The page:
Invisible patterns could thwart clothing counterfeiters
By Ben Coxworth
May 7, 2013
Wondering whether the $50 Armani suit you bought in that alley in Hong Kong is the genuine article? Soon, there may be a definitive way of knowing. A new system has been developed, in which designer-specific invisible patterns can be woven into fabric.
Prof. Christian Müller, at Sweden’s Chalmers University of Technology, started by applying a special dye to a polyethylene thread. The dye absorbs visible light, but can be seen using a polarizing filter. The idea is that each designer would have their own unique pattern that would be woven into their garments, that people such as customs officials could see using simple equipment.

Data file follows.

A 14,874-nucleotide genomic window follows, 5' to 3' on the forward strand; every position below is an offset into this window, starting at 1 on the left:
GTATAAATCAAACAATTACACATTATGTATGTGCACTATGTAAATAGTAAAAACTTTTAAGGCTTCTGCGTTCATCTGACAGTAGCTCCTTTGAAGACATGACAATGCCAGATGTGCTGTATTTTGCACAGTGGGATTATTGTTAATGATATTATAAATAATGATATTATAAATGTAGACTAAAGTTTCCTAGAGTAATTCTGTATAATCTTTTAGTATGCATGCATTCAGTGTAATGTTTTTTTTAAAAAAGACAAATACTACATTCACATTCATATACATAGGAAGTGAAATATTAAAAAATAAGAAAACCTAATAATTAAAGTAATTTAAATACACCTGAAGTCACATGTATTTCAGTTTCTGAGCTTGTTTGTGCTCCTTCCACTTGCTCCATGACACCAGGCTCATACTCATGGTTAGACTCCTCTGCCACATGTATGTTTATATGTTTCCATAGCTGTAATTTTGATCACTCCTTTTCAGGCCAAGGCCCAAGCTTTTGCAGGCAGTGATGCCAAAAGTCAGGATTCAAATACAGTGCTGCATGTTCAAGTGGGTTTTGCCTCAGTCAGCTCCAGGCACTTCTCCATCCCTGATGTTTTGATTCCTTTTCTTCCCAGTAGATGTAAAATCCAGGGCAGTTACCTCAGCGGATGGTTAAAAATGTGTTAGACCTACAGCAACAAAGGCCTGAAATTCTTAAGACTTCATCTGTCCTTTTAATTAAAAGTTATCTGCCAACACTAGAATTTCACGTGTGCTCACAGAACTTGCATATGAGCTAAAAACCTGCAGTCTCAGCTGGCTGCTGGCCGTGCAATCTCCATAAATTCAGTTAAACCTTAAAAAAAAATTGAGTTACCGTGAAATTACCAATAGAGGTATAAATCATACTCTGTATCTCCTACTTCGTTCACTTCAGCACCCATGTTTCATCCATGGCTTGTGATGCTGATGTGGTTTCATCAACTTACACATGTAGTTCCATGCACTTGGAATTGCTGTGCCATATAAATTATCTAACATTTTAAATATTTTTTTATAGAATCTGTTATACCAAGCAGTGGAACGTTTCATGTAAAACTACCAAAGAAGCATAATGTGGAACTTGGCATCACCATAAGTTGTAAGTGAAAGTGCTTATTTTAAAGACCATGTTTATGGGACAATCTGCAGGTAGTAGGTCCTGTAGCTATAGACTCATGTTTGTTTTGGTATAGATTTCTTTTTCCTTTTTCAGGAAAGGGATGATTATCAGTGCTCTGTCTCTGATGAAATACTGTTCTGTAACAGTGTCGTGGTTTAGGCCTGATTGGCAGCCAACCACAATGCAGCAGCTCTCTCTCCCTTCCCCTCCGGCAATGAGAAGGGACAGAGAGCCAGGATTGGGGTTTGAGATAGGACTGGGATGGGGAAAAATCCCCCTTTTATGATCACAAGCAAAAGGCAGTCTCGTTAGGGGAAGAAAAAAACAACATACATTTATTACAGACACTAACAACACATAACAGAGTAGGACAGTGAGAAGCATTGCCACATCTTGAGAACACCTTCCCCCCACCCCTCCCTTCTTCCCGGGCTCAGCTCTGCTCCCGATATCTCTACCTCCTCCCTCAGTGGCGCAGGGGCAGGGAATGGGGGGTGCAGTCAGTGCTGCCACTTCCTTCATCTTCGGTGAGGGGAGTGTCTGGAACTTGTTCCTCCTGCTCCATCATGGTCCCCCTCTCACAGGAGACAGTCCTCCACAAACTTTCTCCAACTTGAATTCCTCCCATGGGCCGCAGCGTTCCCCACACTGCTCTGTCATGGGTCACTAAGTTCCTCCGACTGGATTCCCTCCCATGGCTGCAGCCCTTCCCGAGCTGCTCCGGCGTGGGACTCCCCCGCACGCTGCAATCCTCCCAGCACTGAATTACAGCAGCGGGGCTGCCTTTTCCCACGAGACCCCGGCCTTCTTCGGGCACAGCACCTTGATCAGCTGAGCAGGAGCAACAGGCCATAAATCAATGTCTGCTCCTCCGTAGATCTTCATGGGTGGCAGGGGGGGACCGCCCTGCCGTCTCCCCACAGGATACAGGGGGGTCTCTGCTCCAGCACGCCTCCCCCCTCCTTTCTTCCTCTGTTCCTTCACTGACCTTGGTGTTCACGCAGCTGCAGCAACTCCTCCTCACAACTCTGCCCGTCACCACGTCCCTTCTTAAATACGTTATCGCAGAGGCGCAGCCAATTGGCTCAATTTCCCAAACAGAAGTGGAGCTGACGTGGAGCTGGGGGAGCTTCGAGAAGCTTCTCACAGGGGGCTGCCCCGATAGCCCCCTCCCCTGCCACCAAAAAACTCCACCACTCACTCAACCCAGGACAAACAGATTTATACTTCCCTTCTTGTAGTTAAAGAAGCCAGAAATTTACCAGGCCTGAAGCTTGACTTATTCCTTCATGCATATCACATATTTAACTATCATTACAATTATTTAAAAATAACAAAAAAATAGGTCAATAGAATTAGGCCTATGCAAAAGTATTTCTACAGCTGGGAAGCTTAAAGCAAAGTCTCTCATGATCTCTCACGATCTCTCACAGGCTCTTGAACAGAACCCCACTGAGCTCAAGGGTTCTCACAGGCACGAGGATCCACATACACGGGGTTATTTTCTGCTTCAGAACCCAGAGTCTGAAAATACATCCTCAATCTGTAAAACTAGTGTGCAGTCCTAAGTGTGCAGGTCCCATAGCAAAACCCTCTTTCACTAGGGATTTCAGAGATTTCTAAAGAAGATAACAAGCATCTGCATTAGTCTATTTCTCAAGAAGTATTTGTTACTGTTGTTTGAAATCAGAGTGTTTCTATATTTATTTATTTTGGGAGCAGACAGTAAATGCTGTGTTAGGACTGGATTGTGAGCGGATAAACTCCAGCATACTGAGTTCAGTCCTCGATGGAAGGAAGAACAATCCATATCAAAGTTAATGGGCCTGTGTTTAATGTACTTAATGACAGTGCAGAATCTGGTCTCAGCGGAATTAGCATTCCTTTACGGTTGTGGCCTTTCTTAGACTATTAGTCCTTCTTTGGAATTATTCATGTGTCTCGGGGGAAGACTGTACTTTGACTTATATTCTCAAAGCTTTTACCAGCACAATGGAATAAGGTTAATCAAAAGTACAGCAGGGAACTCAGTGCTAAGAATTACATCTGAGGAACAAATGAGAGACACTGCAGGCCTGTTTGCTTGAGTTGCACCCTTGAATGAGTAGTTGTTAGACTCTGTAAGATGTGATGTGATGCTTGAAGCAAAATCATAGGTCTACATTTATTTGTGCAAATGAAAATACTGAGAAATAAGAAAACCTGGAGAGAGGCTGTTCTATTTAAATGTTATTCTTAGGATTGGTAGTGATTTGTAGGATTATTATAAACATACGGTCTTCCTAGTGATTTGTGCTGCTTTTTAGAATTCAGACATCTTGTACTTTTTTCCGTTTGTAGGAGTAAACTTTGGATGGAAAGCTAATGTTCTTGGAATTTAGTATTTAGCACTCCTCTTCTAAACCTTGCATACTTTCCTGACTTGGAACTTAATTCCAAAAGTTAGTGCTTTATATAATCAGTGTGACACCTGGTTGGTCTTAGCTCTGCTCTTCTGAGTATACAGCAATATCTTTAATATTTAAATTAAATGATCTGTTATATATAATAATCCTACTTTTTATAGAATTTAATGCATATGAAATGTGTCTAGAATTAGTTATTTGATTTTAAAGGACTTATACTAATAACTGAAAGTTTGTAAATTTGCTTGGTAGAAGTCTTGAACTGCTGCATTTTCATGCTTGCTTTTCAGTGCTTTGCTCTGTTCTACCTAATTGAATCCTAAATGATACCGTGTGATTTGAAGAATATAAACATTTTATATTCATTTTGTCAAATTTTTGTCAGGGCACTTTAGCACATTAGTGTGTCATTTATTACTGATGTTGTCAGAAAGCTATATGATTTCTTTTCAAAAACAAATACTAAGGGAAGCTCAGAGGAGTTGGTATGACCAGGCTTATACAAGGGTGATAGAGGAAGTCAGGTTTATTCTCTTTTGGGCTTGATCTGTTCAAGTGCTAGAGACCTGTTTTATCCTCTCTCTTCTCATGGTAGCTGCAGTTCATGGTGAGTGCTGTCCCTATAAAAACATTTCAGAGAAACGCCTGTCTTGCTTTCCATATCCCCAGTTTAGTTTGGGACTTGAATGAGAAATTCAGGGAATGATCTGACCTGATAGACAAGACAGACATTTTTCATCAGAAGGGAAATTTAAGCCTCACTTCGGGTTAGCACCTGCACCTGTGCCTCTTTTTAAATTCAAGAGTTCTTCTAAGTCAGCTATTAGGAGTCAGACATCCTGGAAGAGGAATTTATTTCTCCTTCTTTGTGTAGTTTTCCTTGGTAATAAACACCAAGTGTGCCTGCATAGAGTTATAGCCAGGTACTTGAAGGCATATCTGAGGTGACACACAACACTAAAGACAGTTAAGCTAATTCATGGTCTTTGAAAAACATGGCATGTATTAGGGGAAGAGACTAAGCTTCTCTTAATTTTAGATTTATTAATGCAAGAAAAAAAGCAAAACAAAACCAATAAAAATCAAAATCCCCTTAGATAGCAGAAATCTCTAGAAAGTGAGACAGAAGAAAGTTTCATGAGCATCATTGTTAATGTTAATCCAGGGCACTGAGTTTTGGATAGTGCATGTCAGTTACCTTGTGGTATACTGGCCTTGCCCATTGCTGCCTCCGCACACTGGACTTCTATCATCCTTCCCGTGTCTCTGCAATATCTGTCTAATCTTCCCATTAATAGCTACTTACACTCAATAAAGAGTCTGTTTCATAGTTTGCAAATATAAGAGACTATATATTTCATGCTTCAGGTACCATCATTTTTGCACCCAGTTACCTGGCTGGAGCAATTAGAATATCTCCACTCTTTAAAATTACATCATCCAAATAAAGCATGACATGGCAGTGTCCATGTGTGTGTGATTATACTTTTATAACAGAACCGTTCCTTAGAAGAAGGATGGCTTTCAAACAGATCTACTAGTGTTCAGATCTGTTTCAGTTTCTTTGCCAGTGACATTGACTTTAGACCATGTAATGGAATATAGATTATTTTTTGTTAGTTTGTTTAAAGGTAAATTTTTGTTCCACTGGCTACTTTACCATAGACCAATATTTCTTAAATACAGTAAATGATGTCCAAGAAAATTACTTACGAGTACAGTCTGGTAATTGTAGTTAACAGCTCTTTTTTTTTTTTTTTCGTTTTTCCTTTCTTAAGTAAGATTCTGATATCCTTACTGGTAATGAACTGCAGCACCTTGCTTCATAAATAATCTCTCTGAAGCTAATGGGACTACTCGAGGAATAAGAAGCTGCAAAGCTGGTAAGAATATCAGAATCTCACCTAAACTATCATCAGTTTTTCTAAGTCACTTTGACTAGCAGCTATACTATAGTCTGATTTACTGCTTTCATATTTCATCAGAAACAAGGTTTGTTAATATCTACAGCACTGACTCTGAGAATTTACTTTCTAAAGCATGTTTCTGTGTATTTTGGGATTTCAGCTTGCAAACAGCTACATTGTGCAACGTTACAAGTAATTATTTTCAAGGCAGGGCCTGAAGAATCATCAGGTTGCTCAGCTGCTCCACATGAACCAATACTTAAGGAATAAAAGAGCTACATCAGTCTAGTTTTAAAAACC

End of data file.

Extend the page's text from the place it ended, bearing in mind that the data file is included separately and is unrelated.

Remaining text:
That’s all very well and good, but what would stop counterfeiters from just reading and then copying those patterns? A number of different types of the dye can be used, and they can be bonded not only to polyethylene, but also to a variety of other synthetic and natural fibers. Depending on the specific combination of dye and fiber types, the optical spectrum of the pattern is different. Unless the counterfeiters knew the secret combination used, they wouldn’t be able to copy the exact look of an existing pattern – it’s not unlike the technology presently used on some banknotes.
According to Müller, it would be relatively easy and inexpensive for clothing companies to manufacture their own custom dyed threads for use in the system.
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